Tag: interactive

Moving Tales Releases Elly’s Lost & Found Sounds as Free Web App

Posted on 21st March, by admin in Press. No Comments

Vancouver – (March 20, 2013) Innovative digital story creators Moving Tales are releasing a new experiment in online story sharing April 3rd, 2013. Renowned for expanding storytelling in the digital era, Moving Tales is re-issuing its first Ebook children’s title, “Elly’s Lost and Found Sounds”, as a free Web App. Expanding on their best selling and critically acclaimed iOS apps and iBooks, like the bestselling “The Pedlar Lady of Gushing Cross” in which the company re-imagined an age old fable for the iPad and iPhone through filmic animation and multiple languages, “Elly’s Lost and Found Sounds” Web App allows Moving Tales’ to continue exploring what a digital story can be and how interactive ideas can be spread and sustained online.

“We’re bringing Elly to life on-line as an experiment in distribution and audience engagement.” said Matthew Talbot-Kelly, Moving Tales founder and creative … Read More »

To This Day Project and Shane Koyczan

Posted on 5th March, by Matthew Talbot-Kelly in Blog. No Comments

‘To This Day’ Video has Gone Viral

Wow. Have a look at this

Many many animators donated their time and worked in collaboration with the volunteer efforts of Vancouver design group Giant Ant over a mere 20 days to create an impressive variety of multiple animation segments which were strung together to produce the incredibly successful and poignant To This Day video. The animation went viral and is now approaching 5 million views in barely a week. … Read More »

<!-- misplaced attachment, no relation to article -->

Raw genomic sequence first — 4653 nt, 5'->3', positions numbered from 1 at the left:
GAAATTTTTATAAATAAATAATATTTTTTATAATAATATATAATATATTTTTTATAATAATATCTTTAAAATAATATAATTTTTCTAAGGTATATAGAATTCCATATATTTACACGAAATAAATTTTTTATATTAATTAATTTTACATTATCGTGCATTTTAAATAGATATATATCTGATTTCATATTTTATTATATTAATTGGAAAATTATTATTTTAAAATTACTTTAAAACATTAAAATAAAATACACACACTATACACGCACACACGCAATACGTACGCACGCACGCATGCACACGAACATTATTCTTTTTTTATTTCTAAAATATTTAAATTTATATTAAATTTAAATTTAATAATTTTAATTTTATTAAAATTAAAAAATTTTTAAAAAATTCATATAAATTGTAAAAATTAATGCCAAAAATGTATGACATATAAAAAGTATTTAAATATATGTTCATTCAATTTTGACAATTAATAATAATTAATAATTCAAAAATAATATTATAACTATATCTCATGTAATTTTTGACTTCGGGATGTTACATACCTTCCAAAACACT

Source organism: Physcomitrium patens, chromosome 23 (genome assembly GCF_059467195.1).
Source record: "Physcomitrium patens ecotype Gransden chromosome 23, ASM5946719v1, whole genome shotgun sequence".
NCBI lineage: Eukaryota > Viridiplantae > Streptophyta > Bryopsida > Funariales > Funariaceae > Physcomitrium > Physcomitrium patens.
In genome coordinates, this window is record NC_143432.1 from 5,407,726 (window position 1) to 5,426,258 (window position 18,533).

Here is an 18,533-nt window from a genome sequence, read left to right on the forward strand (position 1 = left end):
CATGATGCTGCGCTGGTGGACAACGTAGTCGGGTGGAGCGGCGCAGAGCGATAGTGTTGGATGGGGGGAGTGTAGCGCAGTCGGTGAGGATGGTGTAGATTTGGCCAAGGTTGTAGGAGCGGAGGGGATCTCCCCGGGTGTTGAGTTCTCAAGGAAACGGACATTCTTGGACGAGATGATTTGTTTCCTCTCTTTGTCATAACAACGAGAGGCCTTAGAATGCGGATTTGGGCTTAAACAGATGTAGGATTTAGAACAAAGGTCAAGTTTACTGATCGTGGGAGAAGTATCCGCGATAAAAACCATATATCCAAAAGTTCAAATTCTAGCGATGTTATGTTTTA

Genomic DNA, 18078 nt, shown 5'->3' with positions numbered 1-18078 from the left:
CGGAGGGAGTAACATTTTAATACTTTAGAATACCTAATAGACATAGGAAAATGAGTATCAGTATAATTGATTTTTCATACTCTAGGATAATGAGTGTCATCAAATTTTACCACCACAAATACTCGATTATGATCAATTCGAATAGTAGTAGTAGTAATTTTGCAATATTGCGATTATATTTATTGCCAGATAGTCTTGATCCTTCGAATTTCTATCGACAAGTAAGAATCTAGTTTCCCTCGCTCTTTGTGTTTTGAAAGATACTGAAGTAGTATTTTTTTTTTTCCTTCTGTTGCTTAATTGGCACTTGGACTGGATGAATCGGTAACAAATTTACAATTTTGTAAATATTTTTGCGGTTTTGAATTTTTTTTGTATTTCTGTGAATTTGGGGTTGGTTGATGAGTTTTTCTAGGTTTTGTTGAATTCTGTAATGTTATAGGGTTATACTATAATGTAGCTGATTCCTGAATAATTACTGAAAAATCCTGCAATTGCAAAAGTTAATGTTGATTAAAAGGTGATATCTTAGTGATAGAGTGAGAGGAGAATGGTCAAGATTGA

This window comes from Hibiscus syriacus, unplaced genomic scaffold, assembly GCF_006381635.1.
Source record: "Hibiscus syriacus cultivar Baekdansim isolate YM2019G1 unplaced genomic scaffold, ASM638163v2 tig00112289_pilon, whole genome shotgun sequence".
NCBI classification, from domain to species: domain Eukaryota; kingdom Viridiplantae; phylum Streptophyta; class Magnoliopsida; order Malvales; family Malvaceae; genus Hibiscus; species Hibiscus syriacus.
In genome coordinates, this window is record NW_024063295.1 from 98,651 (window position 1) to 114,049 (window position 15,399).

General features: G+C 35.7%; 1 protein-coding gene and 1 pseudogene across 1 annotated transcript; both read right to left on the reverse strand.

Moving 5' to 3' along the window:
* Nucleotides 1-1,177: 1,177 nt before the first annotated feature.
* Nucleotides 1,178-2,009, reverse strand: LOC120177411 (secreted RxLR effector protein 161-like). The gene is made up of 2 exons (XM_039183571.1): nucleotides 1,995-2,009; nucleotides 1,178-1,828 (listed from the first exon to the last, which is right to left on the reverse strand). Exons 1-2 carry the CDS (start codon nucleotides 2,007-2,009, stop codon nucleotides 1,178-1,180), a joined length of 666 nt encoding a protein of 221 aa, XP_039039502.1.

Collaborative Spirit and other Storytelling Essentials

Posted on 5th March, by Jacqueline O in Blog. No Comments

How We Build Stories at Moving Tales

Conventional spoken storytelling is collaborative in that the tales are handed along and developed over time. Every telling is unique and requires a listening audience to become meaningful. We believe that digital stories are no exception: they too develop over time, and are created through the collaborative efforts and disparate skills of many individuals, each of whom brings his or her own perspective and creative signature to the projects. 

At Moving Tales, all aspects of production, from the written narrative, to the creation of images and ambient sound form part of a collaborative call and response process as the stories are developed.  The written narrative is seldom fixed from the start, but rather expands and contracts in the call and response process as the images and sounds are developed around it and woven through it over time. This method is unique as opposed to writing in isolation.  … Read More »

Evolving Narrative Storytelling in the Digital Age

Posted on 1st March, by Jacqueline O in Blog. No Comments

The Technology of Sticks and Pigment

You could say the relationship between storytelling and technology goes back a long time – that the first stories were told in caves and in the sand, and the first ‘technologies’ were the sticks and the pigments used to draw them.